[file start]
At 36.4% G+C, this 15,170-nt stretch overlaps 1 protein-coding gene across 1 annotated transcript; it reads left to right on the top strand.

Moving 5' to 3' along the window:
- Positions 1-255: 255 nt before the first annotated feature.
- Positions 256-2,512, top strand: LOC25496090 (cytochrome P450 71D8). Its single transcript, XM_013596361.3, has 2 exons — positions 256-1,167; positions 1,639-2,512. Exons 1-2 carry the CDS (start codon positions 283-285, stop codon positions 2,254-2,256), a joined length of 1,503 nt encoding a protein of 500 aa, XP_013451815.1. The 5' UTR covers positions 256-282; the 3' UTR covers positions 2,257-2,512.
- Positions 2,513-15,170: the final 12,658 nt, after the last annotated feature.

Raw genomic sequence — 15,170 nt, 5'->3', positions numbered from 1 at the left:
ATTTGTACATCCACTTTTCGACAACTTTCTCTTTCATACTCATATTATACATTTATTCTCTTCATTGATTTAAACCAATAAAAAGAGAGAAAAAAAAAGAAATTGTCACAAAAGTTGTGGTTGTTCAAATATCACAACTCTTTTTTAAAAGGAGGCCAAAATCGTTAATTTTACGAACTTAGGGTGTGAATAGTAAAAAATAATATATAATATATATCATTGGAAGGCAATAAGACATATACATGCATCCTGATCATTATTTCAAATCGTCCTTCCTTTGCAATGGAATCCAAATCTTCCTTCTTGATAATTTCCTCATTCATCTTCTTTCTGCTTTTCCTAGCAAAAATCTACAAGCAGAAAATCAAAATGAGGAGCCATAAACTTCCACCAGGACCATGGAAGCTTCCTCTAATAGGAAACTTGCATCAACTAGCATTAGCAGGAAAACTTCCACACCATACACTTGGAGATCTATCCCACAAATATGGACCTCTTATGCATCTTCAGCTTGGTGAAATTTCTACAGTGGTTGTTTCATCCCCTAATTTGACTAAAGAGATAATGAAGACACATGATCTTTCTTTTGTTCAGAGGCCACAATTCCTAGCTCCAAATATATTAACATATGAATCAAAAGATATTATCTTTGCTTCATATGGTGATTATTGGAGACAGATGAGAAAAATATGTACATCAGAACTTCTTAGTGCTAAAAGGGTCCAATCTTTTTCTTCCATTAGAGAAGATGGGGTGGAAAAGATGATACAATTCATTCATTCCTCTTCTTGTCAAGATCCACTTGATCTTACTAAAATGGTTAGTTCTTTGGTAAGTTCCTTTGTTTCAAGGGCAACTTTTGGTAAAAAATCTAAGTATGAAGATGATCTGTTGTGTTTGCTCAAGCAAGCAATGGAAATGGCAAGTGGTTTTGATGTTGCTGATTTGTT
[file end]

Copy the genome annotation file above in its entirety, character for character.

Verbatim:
At 36.4% G+C, this 15,170-nt stretch overlaps 1 protein-coding gene across 1 annotated transcript; it reads left to right on the top strand.

Moving 5' to 3' along the window:
- Positions 1-255: 255 nt before the first annotated feature.
- Positions 256-2,512, top strand: LOC25496090 (cytochrome P450 71D8). Its single transcript, XM_013596361.3, has 2 exons — positions 256-1,167; positions 1,639-2,512. Exons 1-2 carry the CDS (start codon positions 283-285, stop codon positions 2,254-2,256), a joined length of 1,503 nt encoding a protein of 500 aa, XP_013451815.1. The 5' UTR covers positions 256-282; the 3' UTR covers positions 2,257-2,512.
- Positions 2,513-15,170: the final 12,658 nt, after the last annotated feature.

Raw genomic sequence — 15,170 nt, 5'->3', positions numbered from 1 at the left:
ATTTGTACATCCACTTTTCGACAACTTTCTCTTTCATACTCATATTATACATTTATTCTCTTCATTGATTTAAACCAATAAAAAGAGAGAAAAAAAAAGAAATTGTCACAAAAGTTGTGGTTGTTCAAATATCACAACTCTTTTTTAAAAGGAGGCCAAAATCGTTAATTTTACGAACTTAGGGTGTGAATAGTAAAAAATAATATATAATATATATCATTGGAAGGCAATAAGACATATACATGCATCCTGATCATTATTTCAAATCGTCCTTCCTTTGCAATGGAATCCAAATCTTCCTTCTTGATAATTTCCTCATTCATCTTCTTTCTGCTTTTCCTAGCAAAAATCTACAAGCAGAAAATCAAAATGAGGAGCCATAAACTTCCACCAGGACCATGGAAGCTTCCTCTAATAGGAAACTTGCATCAACTAGCATTAGCAGGAAAACTTCCACACCATACACTTGGAGATCTATCCCACAAATATGGACCTCTTATGCATCTTCAGCTTGGTGAAATTTCTACAGTGGTTGTTTCATCCCCTAATTTGACTAAAGAGATAATGAAGACACATGATCTTTCTTTTGTTCAGAGGCCACAATTCCTAGCTCCAAATATATTAACATATGAATCAAAAGATATTATCTTTGCTTCATATGGTGATTATTGGAGACAGATGAGAAAAATATGTACATCAGAACTTCTTAGTGCTAAAAGGGTCCAATCTTTTTCTTCCATTAGAGAAGATGGGGTGGAAAAGATGATACAATTCATTCATTCCTCTTCTTGTCAAGATCCACTTGATCTTACTAAAATGGTTAGTTCTTTGGTAAGTTCCTTTGTTTCAAGGGCAACTTTTGGTAAAAAATCTAAGTATGAAGATGATCTGTTGTGTTTGCTCAAGCAAGCAATGGAAATGGCAAGTGGTTTTGATGTTGCTGATTTGTT